Insights into the acceptance of edible insects by children
A recent study on the acceptance of insect food products published in Food and Quality Preference found that certain types of insect products were better liked by Danish children.
The rising demand for animal protein has shifted the focus to alternative sources of proteins other than conventional animal meat. Insects have been used as a source of nutrition since ancient times. Edible insects are good protein sources and serve as an alternative to conventional meat. Disgust and neophobia are deemed major barriers to the adoption of newer foods.
Factors influencing acceptance of insect foods include willingness to eat, food neophobia, disgust, sensitivity, past exposure, sensory properties of the food, and presentation of insect-based products. Disgust towards food can be related to pathogen-avoidance traits, culture-specific, or arbitrary. Perceived cultural inedibility is also a resilient barrier to the acceptance of novel foods.
Insects are not deemed edible by the majority. Nevertheless, the rising debate on the unsustainability of conventional protein sources may provide a lee-way for introducing insect-based foods into Western diets. The benefits include environmental conservation and sustainability.
This study was conducted on children and explored the effects of communicating three types of information: taste, health, and sustainability benefits of insect-based foods, on the willingness to eat insect foods.
The study also aimed to determine the relationship between food neophobia, disgust, and insect species properties on insect-food acceptance and to ascertain which insect-based food types were the most desirable. The study included 181 students in the age range of 9-13 years from Danish schools.
It entailed sending an online survey and lecture for students to teachers in advance. The survey had three parts – a pre-exposure questionnaire, during exposure, and a post-exposure questionnaire.
Out of the 181 questionnaires submitted, 26 were disqualified. The participating students hailed from six Danish schools. Among the participants, 62 were introduced to the taste of the new foods, 71 were informed about the health benefits, and 48 underwent the sustainability intervention.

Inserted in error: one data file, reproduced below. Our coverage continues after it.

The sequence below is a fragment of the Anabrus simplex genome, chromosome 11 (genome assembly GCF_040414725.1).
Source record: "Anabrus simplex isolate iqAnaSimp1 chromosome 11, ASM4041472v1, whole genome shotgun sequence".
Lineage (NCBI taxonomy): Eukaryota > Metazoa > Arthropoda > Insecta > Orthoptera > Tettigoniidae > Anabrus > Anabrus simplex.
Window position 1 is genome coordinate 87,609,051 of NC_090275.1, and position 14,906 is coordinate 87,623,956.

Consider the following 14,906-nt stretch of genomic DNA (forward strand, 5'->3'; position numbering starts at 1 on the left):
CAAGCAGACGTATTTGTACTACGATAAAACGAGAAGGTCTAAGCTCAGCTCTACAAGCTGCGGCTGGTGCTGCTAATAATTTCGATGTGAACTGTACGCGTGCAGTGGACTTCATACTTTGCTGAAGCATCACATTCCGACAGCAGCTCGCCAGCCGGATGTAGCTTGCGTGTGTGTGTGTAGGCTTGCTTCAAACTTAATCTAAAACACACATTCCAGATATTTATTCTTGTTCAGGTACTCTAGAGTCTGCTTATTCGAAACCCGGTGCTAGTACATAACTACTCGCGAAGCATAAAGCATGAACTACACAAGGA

All except two participants were aware of insect-based foods; in fact, 49.7% had even tasted insects before. The majority showed moderate interest in trying insect-based foods before and after the intervention. Both these groups included boys and girls in identical proportions.
Effect of the interventions
Most participants expressed apprehension regarding crickets being used in food. For buffalo worms, the intervention groups showed differences regarding raising them as livestock. While the majority were either neutral (bordering towards negative) about using buffalo worm in foods.
Overall, the sustainability intervention seemed to render the highest scores for presenting buffalo worms as acceptable for livestock, while health intervention conferred the lowest score. However, the taste intervention did not cause a notable difference in opinion. Moreover, the mealworm was rated higher on both measures.
Effect of neophobia
Boys were found to be more neophilic compared to girls, according to the Food Neophobia Test Tool (FNTT). FNTT did not seem to vary amongst populations or the intervention groups; vis, children from different schools or grades. However, a strong negative correlation of FNTT scores with WTT was evident before and after the intervention.
Effect of disgust sensitivity
The Food Disgust Scale (FDS) of the participants indicated that the participants had higher disgust sensitivity. The FDS did not differ based on gender nor was there any variation among the intervention groups. Further, FDS did not correlate to WTT.
The correlation of FDS with FNTT was insignificant. The image of whole cricket received a lower hedonic rating than that of buffalo worm. Cookies received an above-neutral hedonic rating, whereas protein bars, crispbread, burgers, and chips made of cricket flour did not. Falafel received the lowest rating while whole cricket had the second-lowest rating.
Notably, 43 children were classified as neophilic; 89 were found to be neutral, and 47 were diagnosed as neophobic. The neophobic category had a significant effect on the hedonic response, which had lowed hedonic ratings than the neophilic segment.
Participants’ perceived appropriateness of insects as food ingredients – insects in cookies, received higher ratings, followed by chips and burgers with insects. These three categories were rated above neutral concerning appropriateness as foods. On the other hand, protein bars, falafel, crisp bread, and chocolate bar with insect ingredients were rated below neutral, with falafel garnering the lowest rating.
The findings provided consumer insights about edible insects among children. On average, Danish children were not apprehensive about trying insect-based foods. Furthermore, making children aware of the benefits of insect-based foods could increase their willingness to try them.